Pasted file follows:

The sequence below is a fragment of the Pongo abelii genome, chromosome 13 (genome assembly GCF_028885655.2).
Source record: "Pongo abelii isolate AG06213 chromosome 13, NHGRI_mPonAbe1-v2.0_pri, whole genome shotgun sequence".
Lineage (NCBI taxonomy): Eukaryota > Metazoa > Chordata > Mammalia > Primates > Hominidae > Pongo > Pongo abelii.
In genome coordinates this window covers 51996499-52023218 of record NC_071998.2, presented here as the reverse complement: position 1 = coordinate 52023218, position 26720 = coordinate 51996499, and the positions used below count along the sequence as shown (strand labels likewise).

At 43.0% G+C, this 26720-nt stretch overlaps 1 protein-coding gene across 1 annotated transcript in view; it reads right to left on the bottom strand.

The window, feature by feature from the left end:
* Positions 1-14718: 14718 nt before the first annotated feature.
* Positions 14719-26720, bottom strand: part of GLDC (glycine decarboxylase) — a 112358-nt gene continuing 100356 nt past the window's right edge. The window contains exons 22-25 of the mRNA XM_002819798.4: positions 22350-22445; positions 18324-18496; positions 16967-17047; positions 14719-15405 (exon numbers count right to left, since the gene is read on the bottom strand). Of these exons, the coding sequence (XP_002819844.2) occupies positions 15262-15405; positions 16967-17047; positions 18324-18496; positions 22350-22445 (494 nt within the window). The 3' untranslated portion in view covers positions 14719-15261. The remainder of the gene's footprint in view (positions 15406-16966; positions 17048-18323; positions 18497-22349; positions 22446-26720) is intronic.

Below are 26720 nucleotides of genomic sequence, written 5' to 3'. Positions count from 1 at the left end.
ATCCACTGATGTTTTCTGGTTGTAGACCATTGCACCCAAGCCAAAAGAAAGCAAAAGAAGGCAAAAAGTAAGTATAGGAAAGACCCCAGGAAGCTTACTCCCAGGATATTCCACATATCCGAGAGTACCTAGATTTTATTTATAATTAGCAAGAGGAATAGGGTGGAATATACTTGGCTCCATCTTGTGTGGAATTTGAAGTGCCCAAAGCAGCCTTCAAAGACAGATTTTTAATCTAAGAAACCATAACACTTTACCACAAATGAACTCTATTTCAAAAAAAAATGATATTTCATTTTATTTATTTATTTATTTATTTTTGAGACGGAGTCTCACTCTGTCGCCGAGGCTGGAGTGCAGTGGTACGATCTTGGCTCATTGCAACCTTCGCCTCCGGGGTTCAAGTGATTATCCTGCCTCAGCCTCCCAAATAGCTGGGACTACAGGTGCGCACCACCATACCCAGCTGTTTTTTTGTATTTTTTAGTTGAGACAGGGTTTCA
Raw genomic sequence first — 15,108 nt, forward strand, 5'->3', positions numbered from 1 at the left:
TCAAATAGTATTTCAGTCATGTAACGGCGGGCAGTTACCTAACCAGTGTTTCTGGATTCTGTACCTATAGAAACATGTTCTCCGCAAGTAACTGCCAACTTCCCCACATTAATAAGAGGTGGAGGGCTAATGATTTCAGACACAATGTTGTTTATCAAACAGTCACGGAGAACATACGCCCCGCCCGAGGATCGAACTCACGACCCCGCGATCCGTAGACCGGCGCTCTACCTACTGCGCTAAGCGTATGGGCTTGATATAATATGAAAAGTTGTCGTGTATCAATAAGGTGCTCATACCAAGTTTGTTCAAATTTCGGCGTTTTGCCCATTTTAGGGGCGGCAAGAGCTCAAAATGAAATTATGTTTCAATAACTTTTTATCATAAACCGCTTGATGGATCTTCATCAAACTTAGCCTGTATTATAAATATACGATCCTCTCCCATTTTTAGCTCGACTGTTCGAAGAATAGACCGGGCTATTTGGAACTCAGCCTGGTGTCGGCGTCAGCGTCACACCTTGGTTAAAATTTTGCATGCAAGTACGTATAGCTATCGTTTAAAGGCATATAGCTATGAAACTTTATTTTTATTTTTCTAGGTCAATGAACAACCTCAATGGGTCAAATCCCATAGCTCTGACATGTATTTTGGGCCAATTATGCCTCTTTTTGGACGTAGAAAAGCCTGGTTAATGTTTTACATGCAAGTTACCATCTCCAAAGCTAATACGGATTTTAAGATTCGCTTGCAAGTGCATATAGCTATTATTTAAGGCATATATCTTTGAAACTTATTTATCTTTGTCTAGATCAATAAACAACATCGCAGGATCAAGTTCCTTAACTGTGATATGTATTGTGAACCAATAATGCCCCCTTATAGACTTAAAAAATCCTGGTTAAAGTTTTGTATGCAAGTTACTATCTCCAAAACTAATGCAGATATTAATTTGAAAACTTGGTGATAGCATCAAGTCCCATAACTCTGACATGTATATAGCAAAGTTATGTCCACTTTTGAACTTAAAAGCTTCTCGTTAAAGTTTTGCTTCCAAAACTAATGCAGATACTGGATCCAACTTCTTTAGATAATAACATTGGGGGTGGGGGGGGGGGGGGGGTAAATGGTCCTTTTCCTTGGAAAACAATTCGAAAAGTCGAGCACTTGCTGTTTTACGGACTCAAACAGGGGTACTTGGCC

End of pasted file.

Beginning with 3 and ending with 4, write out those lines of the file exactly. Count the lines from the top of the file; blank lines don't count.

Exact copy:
Lineage (NCBI taxonomy): Eukaryota > Metazoa > Chordata > Mammalia > Primates > Hominidae > Pongo > Pongo abelii.
In genome coordinates this window covers 51996499-52023218 of record NC_071998.2, presented here as the reverse complement: position 1 = coordinate 52023218, position 26720 = coordinate 51996499, and the positions used below count along the sequence as shown (strand labels likewise).